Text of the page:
But there is good news!

The good news for authors is that the world has changed. In the past you had to print 5000 books in order to get the price down so that you could sell your book into the retail channel. Now, with print-on-demand (POD) publishing, you can print as little as one copy, or as many as you want, and still make a profit selling to retailers at their standard discount. In addition, your upfront costs are dramatically reduced--probably less than 15% of what they would have been just a couple of years ago. The initial costs can even be lower, using POD and printing a dozen books initially can cut your printing and binding costs to less than $250 for a 5.5 x 8.5 book of 200 pages or less.

Or print 100 copies and use them to develop interest in your book--send them to reviewers, major retailers and distributors, libraries, even publishers. As the demand begins to build, print only as many as you need, and only when you need them. This could--and sometimes does--lead to an offer from a publisher who likes your book, sees the interest building, and wants to take advantage of your efforts by adopting a book with potential that's already beyond the initial stages of production. This can only happen if you've done things properly--if the book is well written and produced with a professional look and feel.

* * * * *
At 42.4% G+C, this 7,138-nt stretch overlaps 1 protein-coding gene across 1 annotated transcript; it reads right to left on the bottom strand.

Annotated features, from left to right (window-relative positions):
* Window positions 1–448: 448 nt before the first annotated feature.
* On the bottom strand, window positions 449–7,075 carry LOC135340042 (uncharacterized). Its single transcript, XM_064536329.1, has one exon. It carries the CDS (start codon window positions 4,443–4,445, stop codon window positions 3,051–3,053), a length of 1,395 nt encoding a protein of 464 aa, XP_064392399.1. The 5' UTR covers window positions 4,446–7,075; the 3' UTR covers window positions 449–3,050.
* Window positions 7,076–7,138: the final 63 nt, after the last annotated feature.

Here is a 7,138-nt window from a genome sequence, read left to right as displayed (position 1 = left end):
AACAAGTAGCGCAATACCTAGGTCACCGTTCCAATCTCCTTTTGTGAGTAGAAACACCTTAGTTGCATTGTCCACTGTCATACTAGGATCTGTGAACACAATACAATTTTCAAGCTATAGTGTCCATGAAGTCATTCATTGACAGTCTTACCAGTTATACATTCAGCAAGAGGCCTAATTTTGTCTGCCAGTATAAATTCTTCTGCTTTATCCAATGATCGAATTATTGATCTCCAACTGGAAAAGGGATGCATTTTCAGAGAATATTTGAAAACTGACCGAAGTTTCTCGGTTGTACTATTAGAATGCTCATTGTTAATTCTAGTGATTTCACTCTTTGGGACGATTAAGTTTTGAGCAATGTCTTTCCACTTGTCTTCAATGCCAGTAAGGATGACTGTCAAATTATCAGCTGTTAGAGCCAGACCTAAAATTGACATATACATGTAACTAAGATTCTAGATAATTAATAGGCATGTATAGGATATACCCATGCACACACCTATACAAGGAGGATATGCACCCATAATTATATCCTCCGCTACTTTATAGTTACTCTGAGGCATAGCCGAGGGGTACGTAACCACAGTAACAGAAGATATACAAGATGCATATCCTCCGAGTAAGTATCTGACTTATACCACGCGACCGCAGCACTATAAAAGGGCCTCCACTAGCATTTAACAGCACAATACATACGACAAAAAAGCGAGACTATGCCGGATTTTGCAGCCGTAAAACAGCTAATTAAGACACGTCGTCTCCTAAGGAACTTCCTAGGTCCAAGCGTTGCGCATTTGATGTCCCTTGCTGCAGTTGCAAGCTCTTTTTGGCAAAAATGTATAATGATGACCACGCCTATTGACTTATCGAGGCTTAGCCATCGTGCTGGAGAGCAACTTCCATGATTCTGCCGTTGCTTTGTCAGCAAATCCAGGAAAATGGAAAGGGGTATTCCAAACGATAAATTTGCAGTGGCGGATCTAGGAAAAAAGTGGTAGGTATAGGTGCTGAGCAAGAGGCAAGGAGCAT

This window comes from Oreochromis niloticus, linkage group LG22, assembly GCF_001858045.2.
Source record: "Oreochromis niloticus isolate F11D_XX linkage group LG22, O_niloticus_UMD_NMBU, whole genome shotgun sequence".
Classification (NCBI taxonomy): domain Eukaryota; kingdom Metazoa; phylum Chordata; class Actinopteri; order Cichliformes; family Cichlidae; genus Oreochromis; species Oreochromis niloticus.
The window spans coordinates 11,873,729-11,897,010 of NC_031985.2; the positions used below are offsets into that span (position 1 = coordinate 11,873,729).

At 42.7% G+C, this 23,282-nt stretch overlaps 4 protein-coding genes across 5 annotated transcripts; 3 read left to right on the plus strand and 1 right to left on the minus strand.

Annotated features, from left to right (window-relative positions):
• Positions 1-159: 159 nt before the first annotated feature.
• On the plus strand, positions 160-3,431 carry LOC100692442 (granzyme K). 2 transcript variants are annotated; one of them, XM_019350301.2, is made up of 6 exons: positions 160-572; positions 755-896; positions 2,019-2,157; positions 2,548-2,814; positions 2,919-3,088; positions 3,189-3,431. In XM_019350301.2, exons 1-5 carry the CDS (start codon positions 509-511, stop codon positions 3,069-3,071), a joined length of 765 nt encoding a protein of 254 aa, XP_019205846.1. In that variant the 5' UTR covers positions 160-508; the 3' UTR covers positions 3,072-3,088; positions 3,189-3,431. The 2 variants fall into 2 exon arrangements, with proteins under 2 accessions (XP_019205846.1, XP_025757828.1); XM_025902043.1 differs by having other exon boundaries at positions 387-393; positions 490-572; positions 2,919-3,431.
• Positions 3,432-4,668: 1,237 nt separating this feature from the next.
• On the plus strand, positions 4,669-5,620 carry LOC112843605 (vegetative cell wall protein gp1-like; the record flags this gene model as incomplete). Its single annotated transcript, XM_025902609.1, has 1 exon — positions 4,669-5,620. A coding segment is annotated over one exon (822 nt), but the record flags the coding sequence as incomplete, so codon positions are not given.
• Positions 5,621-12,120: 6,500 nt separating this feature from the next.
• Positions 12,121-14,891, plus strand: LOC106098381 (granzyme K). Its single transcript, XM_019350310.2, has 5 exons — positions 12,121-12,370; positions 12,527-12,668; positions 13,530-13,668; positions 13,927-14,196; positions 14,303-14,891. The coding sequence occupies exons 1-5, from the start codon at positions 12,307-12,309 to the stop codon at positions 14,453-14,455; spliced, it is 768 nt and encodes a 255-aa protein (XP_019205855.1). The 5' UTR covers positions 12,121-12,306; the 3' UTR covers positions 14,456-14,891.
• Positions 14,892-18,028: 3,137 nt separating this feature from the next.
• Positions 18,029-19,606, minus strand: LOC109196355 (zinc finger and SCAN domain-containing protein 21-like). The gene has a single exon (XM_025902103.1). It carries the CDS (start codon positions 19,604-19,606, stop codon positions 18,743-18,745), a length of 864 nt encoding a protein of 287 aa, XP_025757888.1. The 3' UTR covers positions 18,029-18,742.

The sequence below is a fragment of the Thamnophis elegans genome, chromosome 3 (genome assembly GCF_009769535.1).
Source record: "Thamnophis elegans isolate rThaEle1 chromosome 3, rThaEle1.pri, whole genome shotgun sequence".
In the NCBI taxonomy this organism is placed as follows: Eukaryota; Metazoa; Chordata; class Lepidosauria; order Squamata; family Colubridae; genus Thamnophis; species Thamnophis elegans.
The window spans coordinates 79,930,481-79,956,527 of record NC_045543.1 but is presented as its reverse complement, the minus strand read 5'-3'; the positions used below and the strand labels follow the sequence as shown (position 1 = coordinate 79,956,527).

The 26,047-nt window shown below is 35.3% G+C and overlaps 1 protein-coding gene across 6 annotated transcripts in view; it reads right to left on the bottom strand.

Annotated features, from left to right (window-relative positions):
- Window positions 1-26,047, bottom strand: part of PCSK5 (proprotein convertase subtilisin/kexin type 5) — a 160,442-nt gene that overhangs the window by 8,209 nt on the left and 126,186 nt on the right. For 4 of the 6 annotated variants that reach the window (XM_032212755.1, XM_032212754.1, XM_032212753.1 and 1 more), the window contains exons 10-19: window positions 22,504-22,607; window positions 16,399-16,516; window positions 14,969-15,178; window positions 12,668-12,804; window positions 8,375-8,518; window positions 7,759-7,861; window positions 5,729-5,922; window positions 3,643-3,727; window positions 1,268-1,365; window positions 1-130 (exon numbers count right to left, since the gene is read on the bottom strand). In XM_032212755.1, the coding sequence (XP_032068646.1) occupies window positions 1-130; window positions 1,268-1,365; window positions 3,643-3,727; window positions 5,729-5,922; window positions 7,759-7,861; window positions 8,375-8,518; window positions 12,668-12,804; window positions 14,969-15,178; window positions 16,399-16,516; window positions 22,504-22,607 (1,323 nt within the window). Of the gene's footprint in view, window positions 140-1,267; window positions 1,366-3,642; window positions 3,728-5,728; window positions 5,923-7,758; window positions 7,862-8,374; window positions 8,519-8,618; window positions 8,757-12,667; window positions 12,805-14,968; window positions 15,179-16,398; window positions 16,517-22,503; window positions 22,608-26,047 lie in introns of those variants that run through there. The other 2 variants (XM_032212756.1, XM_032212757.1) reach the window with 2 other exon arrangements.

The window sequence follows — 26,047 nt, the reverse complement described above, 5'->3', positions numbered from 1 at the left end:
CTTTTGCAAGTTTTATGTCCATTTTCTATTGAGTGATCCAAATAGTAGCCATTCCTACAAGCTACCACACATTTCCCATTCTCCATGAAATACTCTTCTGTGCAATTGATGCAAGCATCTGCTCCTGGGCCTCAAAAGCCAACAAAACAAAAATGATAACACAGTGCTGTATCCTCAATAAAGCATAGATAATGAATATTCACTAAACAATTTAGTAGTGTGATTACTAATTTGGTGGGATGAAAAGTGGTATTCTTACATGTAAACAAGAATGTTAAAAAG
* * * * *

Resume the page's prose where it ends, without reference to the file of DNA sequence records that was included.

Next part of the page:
The bottom-line: what's going on isn't the entire fault of the publishers, it's just a fact of doing business and the need to be profitable if you plan on staying in business. However, as an author, you now have some real viable alternatives: more publishers to choose from, both small and large, or even the opportunity to self-publish your book.

The final Step and Most Difficult Task

It's always been up to new authors to promote their own books, even when they do find a publisher.  Those who did--and did it right--at least had a chance at a modicum of success. For a new author, the chances of having the kind of success we read about in the media is about equal to finding a 15-carat diamond at Crater of Diamond State Park in Arkansas.

In my opinion, the best book on the sales and marketing of a self-funded book is. Dan Poynter's Self Publishing Manual. In addition, we recommend these Author Resouces for the beginning author or any author that is committed to a career in writing.